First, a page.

There is the tweeness of “the writer,” the self-conscious touch of “nonalcoholic” that shows us the writer clueing the reader in to Mokhtar’s status as an observant Muslim. There is the fact of no friends or family being present, and although ostensibly caused by the unpredictability of shipping, this seems entirely fitting in a book that finds it hard to accommodate friends, family, or any kind of larger context for Mokhtar’s experience. Is it any surprise that the epiphany turns out to feel curiously hollow? Even when viewed from high up in a luxury tower, even after he has made it from doorman to entrepreneur, the promise of homecoming and America and capitalism is a lonely business, “so close,” but always falling just short of fulfillment.

Eggers started to reconstruct Mokhtar’s story in 2015, just after Mokhtar’s dramatic return to California from Yemen made him famous on television news. In the introductory note that precedes the narrative proper, Eggers asserts that he “conducted hundreds of hours of interviews with Mokhtar over the course of almost three years.” The prologue also makes it apparent that Eggers retraced parts of Mokhtar’s journey with him, visiting Yemen as well as nearby Ethiopia and Djibouti. All of this adds up to a considerable amount of research and labor, but its significance lies in how you parse it.

It reveals, to begin with, a characteristic strength of nonfiction writing as practiced in the West and the sheer effort involved in teasing out the details that build a character in a particular time and place. One sees this, for instance, when Eggers writes of Mokhtar’s childhood home in the Tenderloin neighborhood of San Francisco:

There was no room in the apartment for bookshelves, but on a shelf in the tiny kitchen pantry, below the canned goods and above the shelf that held the pasta and Sazón Goya seasoning, Mokhtar had carved out a home for the books he’d found.

The close-up of the narrative lens on the assortment of objects, clicking into specifics with the Sazón Goya seasoning and bringing along an association of immigrant neighborhoods and grocery stores, is possible only because of those hundreds of hours of interviews Eggers has put in.

But as similar details proliferate through the book, they also begin to reveal the limitations of the research being conducted. Eggers tends to rely too heavily on the visual—sometimes, the shockingly graphic (“Mokhtar’s earliest memory of San Francisco was of a man defecating on a Mercedes”)—and on factoids that give the story a generic feel. (“Coffee had first come to Europe in 1615,” he writes, “when it was exported from Mokha to Venice and used for medicinal purposes.”) The description is curiously sterile, hardly evoking smell, sound, taste, or indeed complexity of any sort, even though so much in Mokhtar’s work depends on the taste, texture, and temperature of coffee—Mokhtar’s ability to register such characteristics determines his attempts to become “the first Q grader for arabica coffee who’s an actual Arab.”

That sterility, bordering on superficiality, reveals something else about the research-heavy, capital-intensive approach of hundreds of hours of interviews and travel to Yemen, Djibouti, and Ethiopia. Eggers ends up seeing only what he wants to see and showing only what he wants to show. Those choices have far less to do with Mokhtar or coffee or Yemen than with Eggers’s own approach to his story—his attempt to show a world of daring and enterprise, in which Americans rise from rags to riches through sheer chutzpah.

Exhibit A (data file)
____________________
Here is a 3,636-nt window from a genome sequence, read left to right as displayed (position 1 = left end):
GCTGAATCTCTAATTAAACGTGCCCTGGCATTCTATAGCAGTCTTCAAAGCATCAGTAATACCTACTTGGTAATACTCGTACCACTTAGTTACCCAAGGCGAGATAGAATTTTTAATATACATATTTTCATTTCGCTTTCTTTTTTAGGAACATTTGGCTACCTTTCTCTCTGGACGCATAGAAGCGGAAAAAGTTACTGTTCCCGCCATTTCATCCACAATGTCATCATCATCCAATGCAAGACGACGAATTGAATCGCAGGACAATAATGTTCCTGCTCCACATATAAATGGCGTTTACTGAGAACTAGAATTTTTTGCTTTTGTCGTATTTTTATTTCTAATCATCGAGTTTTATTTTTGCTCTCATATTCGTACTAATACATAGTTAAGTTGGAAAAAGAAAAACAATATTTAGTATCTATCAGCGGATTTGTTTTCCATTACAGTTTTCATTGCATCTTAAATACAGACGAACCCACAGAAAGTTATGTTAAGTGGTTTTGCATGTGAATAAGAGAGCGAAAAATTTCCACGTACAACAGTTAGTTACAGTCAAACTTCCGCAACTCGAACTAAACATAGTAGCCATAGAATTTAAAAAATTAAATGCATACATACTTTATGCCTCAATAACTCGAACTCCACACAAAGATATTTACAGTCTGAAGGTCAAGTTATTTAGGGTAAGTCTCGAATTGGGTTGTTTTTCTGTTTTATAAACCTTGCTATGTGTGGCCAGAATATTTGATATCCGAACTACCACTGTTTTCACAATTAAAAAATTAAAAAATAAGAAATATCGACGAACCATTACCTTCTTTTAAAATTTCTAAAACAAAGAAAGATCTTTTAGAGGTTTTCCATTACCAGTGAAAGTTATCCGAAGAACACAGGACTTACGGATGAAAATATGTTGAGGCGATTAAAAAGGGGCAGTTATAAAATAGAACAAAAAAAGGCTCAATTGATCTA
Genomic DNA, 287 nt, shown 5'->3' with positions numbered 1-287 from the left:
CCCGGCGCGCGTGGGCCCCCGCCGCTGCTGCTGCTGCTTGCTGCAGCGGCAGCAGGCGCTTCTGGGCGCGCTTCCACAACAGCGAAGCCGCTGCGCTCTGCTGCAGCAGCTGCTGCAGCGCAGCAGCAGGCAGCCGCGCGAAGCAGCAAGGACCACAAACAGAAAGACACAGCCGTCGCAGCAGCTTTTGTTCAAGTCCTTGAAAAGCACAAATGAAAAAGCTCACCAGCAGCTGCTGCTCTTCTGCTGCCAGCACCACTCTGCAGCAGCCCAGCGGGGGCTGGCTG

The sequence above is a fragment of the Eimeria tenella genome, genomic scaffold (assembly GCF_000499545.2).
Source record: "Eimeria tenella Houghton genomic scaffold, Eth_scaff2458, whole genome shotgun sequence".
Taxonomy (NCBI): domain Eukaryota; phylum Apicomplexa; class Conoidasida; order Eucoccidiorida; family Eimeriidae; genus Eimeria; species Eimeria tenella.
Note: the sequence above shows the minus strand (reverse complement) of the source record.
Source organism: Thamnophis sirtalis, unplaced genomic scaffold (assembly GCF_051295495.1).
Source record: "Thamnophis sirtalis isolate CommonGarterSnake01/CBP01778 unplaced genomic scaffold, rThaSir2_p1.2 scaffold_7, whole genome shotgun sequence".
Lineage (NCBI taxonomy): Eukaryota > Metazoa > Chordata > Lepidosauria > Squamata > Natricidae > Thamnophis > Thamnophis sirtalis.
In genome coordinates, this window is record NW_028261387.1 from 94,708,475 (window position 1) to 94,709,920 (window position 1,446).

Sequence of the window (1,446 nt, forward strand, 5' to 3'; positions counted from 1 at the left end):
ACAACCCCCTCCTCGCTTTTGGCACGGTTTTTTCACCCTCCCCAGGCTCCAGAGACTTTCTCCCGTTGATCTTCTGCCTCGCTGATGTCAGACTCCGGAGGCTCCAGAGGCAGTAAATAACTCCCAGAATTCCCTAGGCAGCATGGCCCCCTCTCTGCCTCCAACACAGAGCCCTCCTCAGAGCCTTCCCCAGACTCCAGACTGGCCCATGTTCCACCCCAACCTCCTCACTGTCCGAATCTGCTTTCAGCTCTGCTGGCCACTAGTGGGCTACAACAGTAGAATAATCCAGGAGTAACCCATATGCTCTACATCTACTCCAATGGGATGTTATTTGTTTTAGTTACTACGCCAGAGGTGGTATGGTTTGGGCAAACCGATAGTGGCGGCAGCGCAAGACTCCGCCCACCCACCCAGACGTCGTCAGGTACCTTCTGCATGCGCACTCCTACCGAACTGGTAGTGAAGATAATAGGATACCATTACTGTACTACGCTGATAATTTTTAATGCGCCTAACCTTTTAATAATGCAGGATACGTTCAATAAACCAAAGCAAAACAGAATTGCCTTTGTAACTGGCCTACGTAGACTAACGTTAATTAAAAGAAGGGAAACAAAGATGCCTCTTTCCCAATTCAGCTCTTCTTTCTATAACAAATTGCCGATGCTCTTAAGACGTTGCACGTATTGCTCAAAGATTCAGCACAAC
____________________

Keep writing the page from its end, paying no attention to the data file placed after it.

This includes, along with the kind of preferred details listed above, a particular mode of constructing the narrative. Short chapters follow one another, often fronted by what seems to be an ironic headline. Chapter 11 is titled “The Plan, Part I,” while Chapter 16 is called “The Plan, Part II.” Both include copious extracts from Mokhtar’s business plans, complete with bullet points and boilerplate language: “Vision: To empower Yemeni coffee farmers with the knowledge and tools to bring positive changes in the quality of their coffee and life.” It isn’t entirely clear what purpose the excerpts serve. If the intention is to show Mokhtar as an innocent, this is a long-winded way of making the point.

This is exacerbated by the lack of affect in almost everything Mokhtar and the other characters think or say or do, as expressed through short sentences that go subject-verb-object no matter who or what is being depicted. An early chapter that explores Mokhtar’s brief relationship with a Palestinian-American begins: “Miriam gave things to Mokhtar. Usually books. She gave him Das Kapital. She gave him Noam Chomsky. She fed his mind. She fueled his aspirations.” When Mokhtar finds out that MSC Luciana is arriving early, Eggers writes, “He called his mom and got her voicemail. His dad was driving his bus. He called Miriam, who was down on the peninsula, an hour away.”

If there is any emotion at all, it is in the form of irony, and that operates not through the characters but in a kind of extratextual field that extends from writer to reader. Therefore, Chapter 8, which is titled “Richgrove Agonistes,” begins, “Bakersfield is not high on the list of places a young man might go to begin his hero’s journey.” Mokhtar does not seem to be in on the joke at all, with the play of words on Milton and Joseph Campbell. It’s enough to make one want Miriam to show up and throw volumes of Marx and Chomsky at the writer.